REPORT, EMBASSY OF HUNGARY IN NORTH KOREA TO THE HUNGARIAN FOREIGN MINISTRYCITATION SHARE DOWNLOAD
get citationThe Hungarian Ambassador in North Korea reports on the construction of the Kori Nuclear Power Plant in South Korea, highlighting that South Korea's projected power output would eventually surpass North Korea's by three-fold. As a result, North Korea was anxious to build its own nuclear power plant and perhaps even an atomic bomb."Report, Embassy of Hungary in North Korea to the Hungarian Foreign Ministry" February 23, 1979, History and Public Policy Program Digital Archive, MOL, XIX-J-1-j Dél-Korea, 1979, 81. doboz, 82-5, 002289/1979. Obtained and translated for NKIDP by Balazs Szalontai. http://digitalarchive.wilsoncenter.org/document/110134
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The construction of the first [South Korean] nuclear power plant began in March 1971 in Gori, near Busan, and was completed in May 1978. The nuclear reactor and the turbines were put in their final place in October 1974, and the first shipment of enriched uranium, with which the test operation was started, arrived in Gori in June 1975.
However, this is just the beginning, for the South Korean government prepared a long-range plan to construct additional nuclear power plants by 2000. The first stage of this [plan] will last until 1986, by which time 6 additional [nuclear power plants] (one per year) will be built. By 1986 the amount of investment will be 156 billion won and 174 million US$. The most important investors are the American Westinghouse Electric Corp., ITT, the British GEC, various French companies, and, of course, several South Korean enterprises, such as the newly created Korea Nuclear Energy Co.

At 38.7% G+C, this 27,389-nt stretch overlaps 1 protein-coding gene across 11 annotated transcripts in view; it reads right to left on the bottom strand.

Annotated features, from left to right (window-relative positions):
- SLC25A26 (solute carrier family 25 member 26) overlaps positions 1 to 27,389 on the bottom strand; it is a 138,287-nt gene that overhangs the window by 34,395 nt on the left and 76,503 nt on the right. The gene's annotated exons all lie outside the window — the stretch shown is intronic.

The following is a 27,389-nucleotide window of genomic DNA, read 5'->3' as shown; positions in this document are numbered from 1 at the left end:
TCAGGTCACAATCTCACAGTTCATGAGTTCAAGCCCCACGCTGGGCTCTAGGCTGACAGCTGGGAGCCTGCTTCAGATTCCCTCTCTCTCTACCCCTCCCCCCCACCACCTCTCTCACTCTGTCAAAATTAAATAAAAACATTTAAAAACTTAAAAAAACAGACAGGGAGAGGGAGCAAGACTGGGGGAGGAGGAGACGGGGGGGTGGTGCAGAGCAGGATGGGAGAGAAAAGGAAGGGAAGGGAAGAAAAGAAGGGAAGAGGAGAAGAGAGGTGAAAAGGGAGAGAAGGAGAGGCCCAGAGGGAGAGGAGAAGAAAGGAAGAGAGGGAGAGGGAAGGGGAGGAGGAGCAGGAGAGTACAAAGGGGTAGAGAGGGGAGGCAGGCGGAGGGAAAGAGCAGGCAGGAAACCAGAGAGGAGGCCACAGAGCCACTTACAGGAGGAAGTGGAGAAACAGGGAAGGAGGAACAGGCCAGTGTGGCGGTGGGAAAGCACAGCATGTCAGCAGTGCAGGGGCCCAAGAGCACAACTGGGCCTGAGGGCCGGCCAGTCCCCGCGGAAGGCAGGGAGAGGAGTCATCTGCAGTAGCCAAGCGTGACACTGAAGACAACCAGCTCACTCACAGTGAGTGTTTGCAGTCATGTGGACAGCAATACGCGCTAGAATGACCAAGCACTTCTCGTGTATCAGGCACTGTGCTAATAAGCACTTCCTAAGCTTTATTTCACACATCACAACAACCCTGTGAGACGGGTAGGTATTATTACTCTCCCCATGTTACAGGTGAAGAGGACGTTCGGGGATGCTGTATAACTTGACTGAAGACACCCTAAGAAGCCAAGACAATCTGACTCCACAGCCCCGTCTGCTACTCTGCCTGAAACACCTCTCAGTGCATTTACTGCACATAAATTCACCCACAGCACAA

With the nuclear power plant in Gori included, the output of electric power generation in South Korea reached 6.59 million kW. With the completion and activation of the sixth nuclear power plant, in 1986 its output will reach 20 million kW. By the end of 1986 they want to complete and operate 7 nuclear power plants, 5 hydroelectric power stations, 24 thermal power stations, and an ebb and flow power plant. 26 nuclear power plants will be built by 2000 […].
If we compare the output of electric power generation that South Korea plans to reach by the end of 1986 with that of the DPRK (since the DPRK will also complete its 7-year plan by that time), the South Korean output is about three times that of the DPRK. This may explain why, from this year on, but also earlier, the DPRK strongly urged the socialist countries—for instance, Czechoslovakia, the Soviet Union, Yugoslavia, and China—to provide it with equipment for nuclear power plants or even to build a nuclear power plant. It tries to make up for its lag behind South Korea in this way, with the hidden intention that later it may become capable of producing an atomic bomb.